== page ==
With its vivid background, high adventure intricate detail, and epic scope, The Shore of Women is a powerful love story that will grip readers from the first page to the last.”
Initial Thoughts: Over the years of my site I’ve dabbled at the edges of Sargent’s fiction:
- Cloned Lives (1976)
- The Sudden Star (variant title: The White Death) (1979)
- “The Other Perceiver” (1972)
It’s time to read her best-known novel.
3. Alicia II, Robert Thurston (1978)
From the inside flap: “In the not distant future the world hasn’t changed so much—men and women still fall in love, laugh, and sip wine—but some have changed, some will live forever as retreads, old souls implanted surgically in the empty bodies of the young.
Voss Geraghty is a retread, a retiring government researched who has been rewarded with a new body. What he wants out of his new life is fun, sex, and adventures, what he finds is disappointment. His “shell” was the property of a young man who was not eager to die and donate his body–the “shell” has been damaged and Vos is impotent–so he has to settle for adventure this time out.
An unusual choice: it is rare for a retread like Voss to risk his precious body on real adventure, but he feels out of place in his new body, out of place also in a world of youngsters and superannuated retreads. Voss becomes a troubleshooter for the Space Service, and an inadvertent hero. On his return, the government, controlled by the entrenched retreads, capitalized on his fame and popularity to support the immortality program against the growing radical underground that sees the inequity in a society that allows the young to die so that the old may live on.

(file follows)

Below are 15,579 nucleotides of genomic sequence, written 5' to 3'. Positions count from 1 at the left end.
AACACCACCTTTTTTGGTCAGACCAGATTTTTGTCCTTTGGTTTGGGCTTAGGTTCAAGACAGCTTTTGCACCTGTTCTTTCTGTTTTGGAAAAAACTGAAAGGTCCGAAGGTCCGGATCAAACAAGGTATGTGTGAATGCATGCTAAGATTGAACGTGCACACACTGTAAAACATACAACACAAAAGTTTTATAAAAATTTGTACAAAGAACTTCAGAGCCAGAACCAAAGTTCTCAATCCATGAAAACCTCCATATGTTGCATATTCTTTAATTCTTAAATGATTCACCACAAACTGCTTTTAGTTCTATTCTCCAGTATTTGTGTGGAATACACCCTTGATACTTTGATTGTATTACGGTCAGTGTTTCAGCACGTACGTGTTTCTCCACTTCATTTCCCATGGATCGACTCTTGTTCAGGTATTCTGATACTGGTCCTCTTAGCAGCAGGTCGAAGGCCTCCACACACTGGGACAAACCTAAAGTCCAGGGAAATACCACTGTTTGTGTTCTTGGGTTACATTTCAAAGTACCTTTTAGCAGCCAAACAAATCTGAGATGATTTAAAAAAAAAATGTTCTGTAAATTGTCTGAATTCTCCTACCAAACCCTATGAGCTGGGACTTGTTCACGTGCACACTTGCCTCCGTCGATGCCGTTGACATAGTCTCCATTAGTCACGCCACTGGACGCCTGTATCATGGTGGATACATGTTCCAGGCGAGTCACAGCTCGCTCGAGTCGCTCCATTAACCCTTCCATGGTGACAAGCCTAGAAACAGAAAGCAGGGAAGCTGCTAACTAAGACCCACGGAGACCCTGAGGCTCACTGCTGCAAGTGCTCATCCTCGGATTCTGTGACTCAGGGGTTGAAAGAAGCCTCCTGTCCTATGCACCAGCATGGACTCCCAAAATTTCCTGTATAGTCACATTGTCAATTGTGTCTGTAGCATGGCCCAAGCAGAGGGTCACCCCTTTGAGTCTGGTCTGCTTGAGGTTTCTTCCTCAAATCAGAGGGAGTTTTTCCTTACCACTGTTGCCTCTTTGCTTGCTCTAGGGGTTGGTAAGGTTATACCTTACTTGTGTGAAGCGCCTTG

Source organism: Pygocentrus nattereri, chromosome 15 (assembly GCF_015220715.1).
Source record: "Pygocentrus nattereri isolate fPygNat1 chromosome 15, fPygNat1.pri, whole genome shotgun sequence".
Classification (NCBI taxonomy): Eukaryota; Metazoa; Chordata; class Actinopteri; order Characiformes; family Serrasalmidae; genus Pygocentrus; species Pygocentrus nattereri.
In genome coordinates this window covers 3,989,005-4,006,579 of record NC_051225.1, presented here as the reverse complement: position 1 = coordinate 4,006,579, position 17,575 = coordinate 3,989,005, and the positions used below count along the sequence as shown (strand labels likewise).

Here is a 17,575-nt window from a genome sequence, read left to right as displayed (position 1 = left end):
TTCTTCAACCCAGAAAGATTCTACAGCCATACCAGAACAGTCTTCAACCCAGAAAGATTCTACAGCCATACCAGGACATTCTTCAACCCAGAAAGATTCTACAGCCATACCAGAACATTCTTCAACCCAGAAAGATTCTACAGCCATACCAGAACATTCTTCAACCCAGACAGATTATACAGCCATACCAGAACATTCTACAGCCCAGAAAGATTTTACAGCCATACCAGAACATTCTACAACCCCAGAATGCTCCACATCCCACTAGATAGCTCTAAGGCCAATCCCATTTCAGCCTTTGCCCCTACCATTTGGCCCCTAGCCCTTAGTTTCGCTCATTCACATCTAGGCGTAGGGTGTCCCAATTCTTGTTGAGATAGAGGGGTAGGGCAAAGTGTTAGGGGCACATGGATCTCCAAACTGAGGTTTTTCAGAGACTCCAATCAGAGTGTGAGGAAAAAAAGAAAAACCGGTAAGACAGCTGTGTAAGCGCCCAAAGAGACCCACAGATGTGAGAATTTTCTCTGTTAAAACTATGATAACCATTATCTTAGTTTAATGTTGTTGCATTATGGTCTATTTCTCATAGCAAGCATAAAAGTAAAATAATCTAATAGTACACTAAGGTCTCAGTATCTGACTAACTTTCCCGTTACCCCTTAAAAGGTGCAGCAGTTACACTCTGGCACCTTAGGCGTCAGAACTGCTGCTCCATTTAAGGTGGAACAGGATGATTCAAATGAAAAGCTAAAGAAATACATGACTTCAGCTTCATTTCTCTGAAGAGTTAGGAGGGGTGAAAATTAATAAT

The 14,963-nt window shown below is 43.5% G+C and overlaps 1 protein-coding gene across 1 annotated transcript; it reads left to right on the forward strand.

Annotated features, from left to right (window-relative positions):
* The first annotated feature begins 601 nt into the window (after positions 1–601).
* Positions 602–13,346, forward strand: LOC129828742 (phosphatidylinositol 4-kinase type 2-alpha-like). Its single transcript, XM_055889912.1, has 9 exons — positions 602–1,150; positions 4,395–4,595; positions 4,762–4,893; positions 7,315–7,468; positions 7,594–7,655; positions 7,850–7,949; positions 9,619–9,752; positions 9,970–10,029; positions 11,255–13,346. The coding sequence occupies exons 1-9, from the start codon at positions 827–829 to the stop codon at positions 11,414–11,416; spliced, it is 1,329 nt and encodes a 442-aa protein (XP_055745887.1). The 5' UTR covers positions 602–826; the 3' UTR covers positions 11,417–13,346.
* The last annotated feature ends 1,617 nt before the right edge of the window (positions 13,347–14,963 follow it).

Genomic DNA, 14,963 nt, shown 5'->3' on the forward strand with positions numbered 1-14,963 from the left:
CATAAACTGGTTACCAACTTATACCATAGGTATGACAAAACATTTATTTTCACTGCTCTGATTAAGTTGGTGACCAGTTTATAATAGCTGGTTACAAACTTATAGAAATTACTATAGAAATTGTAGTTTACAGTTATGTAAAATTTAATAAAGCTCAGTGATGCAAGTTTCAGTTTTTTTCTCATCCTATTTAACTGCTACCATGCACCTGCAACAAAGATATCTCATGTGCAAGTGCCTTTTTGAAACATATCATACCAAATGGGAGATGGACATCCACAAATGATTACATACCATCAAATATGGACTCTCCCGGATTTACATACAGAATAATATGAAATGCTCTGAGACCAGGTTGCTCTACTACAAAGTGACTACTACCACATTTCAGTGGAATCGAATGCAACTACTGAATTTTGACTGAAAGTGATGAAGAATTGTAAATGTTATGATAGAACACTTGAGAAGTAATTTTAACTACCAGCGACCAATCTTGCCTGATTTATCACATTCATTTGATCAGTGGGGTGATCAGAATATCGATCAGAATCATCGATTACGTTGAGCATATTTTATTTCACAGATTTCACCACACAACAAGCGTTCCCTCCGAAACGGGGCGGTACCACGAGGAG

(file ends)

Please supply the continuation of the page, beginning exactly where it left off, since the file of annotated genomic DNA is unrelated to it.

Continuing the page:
The guerrilla underground has perfected a biological science capable of curing Voss of his impotence. In order to receive this cure, however, Voss must strike a deal with the underground to help them in their mission to sabotage the retread centers, thereby assuring his own eventual death. Voss hesitates before his decision until he meets Alicia, a member of the underground, and is forced to choose between life and love in a society that will not permit both.”
Initial Thoughts: Last year I acquired Robert Thurston’s Set of Wheels (1983). Still haven’t read it. Immortality remains a favorite of theme of mine–and reusing bodies, etc. Check out my index on the topic if you haven’t already.
4. The Siege of Harlem, Warren Miller (1964)
My edition does not contain a plot blurb. Here’s the one from SF Encyclopedia: “Miller’s sf novel proper, The Siege of Harlem (1964), is a Near-Future tale in which Harlem (northern Manhattan) (see New York) declares itself a separate state.”
Initial Thoughts: I have plans for a short review sequence of three 1960s near future novels on racial violence in NYC novels from a white (Warren Miller), Chicano (Hank Lopez), and black author (John A. Williams). I am intrigued exploring diverse takes on a similar topic. I’ll post the Williams’ book next week. Hank Lopez’s Afro-6 (1969), which I featured last November, is the first SF novel by a Chicano author.